Saturday, May 8, 2021

Protect livelihood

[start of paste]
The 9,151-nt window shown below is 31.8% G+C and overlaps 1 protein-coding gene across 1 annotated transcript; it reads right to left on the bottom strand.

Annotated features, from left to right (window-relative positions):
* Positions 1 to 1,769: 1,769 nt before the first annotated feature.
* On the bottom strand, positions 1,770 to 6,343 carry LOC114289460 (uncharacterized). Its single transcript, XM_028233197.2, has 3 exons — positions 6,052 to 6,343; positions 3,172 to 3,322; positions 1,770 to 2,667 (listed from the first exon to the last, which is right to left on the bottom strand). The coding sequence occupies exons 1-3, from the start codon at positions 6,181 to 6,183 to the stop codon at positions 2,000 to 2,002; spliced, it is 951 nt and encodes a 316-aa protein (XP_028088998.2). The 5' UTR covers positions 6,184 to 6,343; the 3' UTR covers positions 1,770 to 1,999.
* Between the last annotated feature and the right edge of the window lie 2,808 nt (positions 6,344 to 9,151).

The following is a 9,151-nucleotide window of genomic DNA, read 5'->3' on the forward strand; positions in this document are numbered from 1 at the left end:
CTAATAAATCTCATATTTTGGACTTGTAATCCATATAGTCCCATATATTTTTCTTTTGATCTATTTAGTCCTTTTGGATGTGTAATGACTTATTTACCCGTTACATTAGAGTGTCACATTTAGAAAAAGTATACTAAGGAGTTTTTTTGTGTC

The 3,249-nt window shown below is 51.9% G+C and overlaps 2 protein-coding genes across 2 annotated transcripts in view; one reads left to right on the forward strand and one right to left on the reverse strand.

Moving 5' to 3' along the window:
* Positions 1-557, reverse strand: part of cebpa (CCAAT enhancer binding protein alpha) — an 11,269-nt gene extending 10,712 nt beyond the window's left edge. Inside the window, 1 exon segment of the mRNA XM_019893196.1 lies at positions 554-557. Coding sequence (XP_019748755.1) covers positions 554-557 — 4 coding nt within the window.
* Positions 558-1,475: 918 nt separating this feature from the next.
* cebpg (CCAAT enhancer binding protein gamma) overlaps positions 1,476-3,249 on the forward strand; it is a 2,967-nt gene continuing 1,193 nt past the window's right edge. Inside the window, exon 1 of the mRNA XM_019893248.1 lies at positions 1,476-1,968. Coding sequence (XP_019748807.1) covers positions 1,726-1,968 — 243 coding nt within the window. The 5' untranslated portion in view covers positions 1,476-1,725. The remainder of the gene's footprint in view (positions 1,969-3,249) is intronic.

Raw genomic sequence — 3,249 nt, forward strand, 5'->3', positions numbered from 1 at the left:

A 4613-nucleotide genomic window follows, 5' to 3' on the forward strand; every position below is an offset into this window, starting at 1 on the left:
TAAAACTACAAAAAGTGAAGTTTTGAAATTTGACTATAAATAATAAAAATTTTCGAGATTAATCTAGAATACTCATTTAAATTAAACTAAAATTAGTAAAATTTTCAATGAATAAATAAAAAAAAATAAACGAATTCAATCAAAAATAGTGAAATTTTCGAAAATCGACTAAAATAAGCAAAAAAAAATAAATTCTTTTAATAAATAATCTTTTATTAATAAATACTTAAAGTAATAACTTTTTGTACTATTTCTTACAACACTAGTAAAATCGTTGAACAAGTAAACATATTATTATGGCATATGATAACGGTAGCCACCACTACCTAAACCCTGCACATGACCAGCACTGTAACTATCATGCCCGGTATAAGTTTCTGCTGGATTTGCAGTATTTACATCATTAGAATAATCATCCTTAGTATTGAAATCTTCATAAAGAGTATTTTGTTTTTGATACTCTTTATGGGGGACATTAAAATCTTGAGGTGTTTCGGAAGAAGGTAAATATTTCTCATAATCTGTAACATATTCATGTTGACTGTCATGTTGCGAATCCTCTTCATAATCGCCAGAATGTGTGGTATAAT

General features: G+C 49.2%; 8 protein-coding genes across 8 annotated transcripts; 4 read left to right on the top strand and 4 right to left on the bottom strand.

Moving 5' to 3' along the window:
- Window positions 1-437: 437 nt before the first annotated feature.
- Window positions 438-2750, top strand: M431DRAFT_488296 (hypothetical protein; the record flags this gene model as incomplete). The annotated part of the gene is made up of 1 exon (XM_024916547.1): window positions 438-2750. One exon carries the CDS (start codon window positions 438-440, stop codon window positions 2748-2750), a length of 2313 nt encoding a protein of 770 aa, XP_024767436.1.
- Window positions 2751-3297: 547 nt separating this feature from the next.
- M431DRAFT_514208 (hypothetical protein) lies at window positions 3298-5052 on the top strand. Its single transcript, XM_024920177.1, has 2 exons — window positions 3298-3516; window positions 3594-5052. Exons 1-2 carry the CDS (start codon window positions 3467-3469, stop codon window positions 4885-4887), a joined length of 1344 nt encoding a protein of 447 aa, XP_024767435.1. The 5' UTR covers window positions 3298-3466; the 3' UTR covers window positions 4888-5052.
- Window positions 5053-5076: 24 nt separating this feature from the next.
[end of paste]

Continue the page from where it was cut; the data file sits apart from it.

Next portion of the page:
The crisis that we are facing this time in the world is nothing new to humans. We have seen health challenges in the past, and overcome them. Covid-19 is certainly not the first thing that has struck us humans in our journey on this planet. Just a look at the recent past, we have had challenges like AIDS and Ebola. They were not less threatening than the Covid-19 pandemic. But gradually the world found the ways and means to get past those terrible times. Now we are in the midst of the second Covid-19 wave, which has again halted education, strained the medical system, disrupted the economy and affected public and personal life. And with infections rising, many apprehend a tougher situation on the pandemic front at least for some time. Slowly lockdown or lockdown-like restrictions are being imposed to prevent the spread of the virus and different sectors are being impacted differently. The strategy being followed today unlike last year is to impose periodic and targeted lockdowns and set up containment zones only where there is growth of infection rates. Otherwise the government is letting life go its usual ways though with precautions being observed. The hope is that these containment measures and observance of precautions will contain the quick spread of the disease and control the death rate. But no matter how we explain the present crisis, and how we analyze the response to this crisis at the governmental and societal levels, one thing is clear: things will be worse before they get better. It means that we have more weeks ahead that would challenge our patience and test our capacity to hold the nerve. This is true not just for the government and the systems it has put in place. It is equally true for the civil society, and those in the society who are organized to work in such disastrous situations. Not just that, it applies to every household, and each individual. In the beginning of this crisis, last year around the same time, there was enough talk about the psychological impacts of the pandemic. Since people were confined to their places, and the routine activities were disrupted, it was bound to bring stress to mind. That was then thought of affecting the overall behaviour in the family. In fact we witnessed a steep rise in the cases of domestic violence. We even had our children affected because of the tense atmosphere in homes. Two main reasons were ascribed to this catastrophic impact at the level of families. One, loss of livelihood. Two, disruption in normal set of interactions and activities. To meet the first challenge many in our society came forward to help the needy. We can’t have an accurate estimate of the financial assistance rendered to the affected families, but an overall sense of things is enough to convey that people did contribute in this time of distress, and saved the society from a total collapse. The second impact was minimized by organizing counseling sessions, most of them held on line, and also through dissemination of relevant stuff into the larger pool of our society. These efforts did make an impact. Right now the crisis is bigger than the one we witnessed last year. It simply means that if we want to save a societal collapse, more needs to be done this time than before. Indeed we will have to face the disturbances for some more time, and we must prepare ourselves for that in every respect. The government should now take decisions that are refined and thought through. Unlike the earlier announcements of lockdown, we now have a bundle of information, data, and experience at our back. So any decisions taken by the government in this regard should benefit from the feedback of over a year of experience. Sure, it is a difficult time, and taking decisions is a tough task. But in all this, the adherence to the basic protection guidelines, wearing masks and maintaining distance, should be emphasized with renewed vigour.